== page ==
Noah Webster (search for this): chapter 2.20
truction, religious or mundane, ventured to show its head in reckless juveniles which came chiefly from the London shop of John Newbery. But it required half a century to convince parents that the combination was not pernicious—even parents who were allowing their children to read abridged editions of Clarissa and Tom Jones as well as Moll Flanders. As for the meagre American product, even The children's magazine (Hartford, 1789) made almost no attempt to approach the child's level. In Noah Webster's Spelling Book (1783), eight short illustrated fables formed the only concession to childish interest. The solitary instance of the amusement book proper was Songs for the nursery, an edition of Mother Goose published in Boston some seventy years before; and it remained solitary for almost as many to come. By 800, however, the somewhat more humanized instruction of Mrs. Barbauld and Mrs. Trimmer and Miss Edgeworth and Miss More had crossed the water. Home production arose through t
ailey Aldrich See also Book III, Chaps. VI and X. made a notable success artistic as well as popular with his Story of a bad boy. A semi-idealized record of his own New England childhood, its only intention was to record zestfully what had really been the life of a boy engaged in no adventurous actions other than ordinary escapades. It was a departure when published in 1869. A half-dozen years later appeared another masterpiece of pranks regarded at the time as by no means innocent. Tom Sawyer (1876) and its sequel Huckleberry Finn (1884), by Samuel L. Clemens, See also Book III, Chaps. VIII. raised a tempest in the cambric-teapot world and are even yet looked at askance in some children's libraries. But in spite of moralists they immediately took the foremost place as stories of the American boy, and in a surprisingly short while became world classics. They are not explicitly treated as boy's stories throughout, and in each are description and social observation beyond t
rity and was translated into many languages. The public kept demanding other stories; and An Old-Fashioned Girl (1869), Little Men (1871), Eight Cousins (1874), Rose in Bloom (1876), and Under the Lilacs (1878) were almost as popular and as meritorious. Some of these were written for St. Nicholas, in which Mrs. Mary Mapes Dodge was nearly equalling her achievement. The two books which next to Miss Alcott's have the most assured position are Mrs. Dodge's Hans Brinker (1865) and Donald and Dorothy (1883). The former still remains the best story about Holland, and was awarded a prize by the French Academy; the latter runs it close for naturalness and interest. A little later these artistic successes were matched by Betty Leicester of Sarah Orne Jewett, See also Book III, Chap. VI. whose work for young people has the charm and distinction of her short stories for adults. St. Nicholas became in itself a library of choice literature for children, and many of the books which this ch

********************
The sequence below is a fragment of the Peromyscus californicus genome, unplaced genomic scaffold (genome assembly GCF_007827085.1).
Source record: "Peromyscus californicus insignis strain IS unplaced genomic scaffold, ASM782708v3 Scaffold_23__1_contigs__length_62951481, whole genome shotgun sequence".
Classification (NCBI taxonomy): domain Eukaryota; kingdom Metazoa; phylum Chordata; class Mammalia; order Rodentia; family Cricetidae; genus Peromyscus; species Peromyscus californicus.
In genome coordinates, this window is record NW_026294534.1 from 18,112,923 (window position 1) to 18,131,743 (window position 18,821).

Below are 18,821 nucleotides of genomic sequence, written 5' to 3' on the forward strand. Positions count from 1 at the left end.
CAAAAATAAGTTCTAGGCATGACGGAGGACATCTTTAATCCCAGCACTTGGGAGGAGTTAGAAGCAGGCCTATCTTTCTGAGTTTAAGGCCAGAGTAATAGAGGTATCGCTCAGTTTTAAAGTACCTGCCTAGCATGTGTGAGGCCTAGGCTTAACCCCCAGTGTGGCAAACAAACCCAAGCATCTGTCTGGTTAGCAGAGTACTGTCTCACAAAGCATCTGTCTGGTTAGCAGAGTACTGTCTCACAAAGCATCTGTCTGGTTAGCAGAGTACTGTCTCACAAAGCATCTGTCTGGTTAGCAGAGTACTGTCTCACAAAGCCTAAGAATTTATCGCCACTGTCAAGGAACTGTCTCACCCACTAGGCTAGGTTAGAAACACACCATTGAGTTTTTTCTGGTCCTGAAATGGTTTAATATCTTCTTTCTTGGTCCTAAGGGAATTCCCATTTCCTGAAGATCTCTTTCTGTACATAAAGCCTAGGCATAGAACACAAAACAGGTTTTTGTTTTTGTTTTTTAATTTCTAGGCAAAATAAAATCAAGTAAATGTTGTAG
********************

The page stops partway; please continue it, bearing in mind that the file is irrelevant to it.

Elizabeth Stuart Phelps Ward (search for this): chapter 2.20
ll previous prigs appear reticent and recreant. With Mrs. A. D. T. Whitney (1824-1906) the latest phase of the impulse, though not escaping sentimentality and self-righteousness, steered a middle course. Her many popular books, notably Faith Gartney's girlhood (1863), continue to be widely read and possess an endearing quality which her predecessors forfeited by their obviousness. Hardly Sunday School books and yet chiefly the product of the same strong religious purpose are Mrs. Elizabeth Stuart Phelps Ward's even more naturalistic infantiles and juveniles. They show the girl prig on the decided decline. The early writers of Sunday School literature, who alone were doing native work, are nameless now; but the decade 1830-40 brought forward our first group of juvenile authors, who, though they all assisted in supplying the Sunday School trade, wrote also for children much that was not intended to meet it specifically. Five were women, who wrote for girls; and two were men, who
George Cary Eggleston (search for this): chapter 2.20
and greater research. An early contemporary of the two had been John Frost (1800– 59), a forgotten schoolmaster whose one hundred juveniles sold by the ton in his day and were republished as late as 1890. John Abbott (Jacob's brother), followed by James Parton, Elbridge Brooks, E. E. Hale, and Hezekiah Butterworth, made important contributions to the new department of biography for children. These and other writers, among them Edward Eggleston See also Book III, Chap. XI. and George Cary Eggleston, began also to combine history and fiction so well that the reader did not know where one left off and the other began. This species they developed more successfully than did their extremely popular English rivals, Henty and his school. Their fiction was more credible and their background more accurate. Charles Carleton Coffin's historical series from colonial times to the close of the Civil War present in story form perhaps the best short histories of the campaigns they cover; N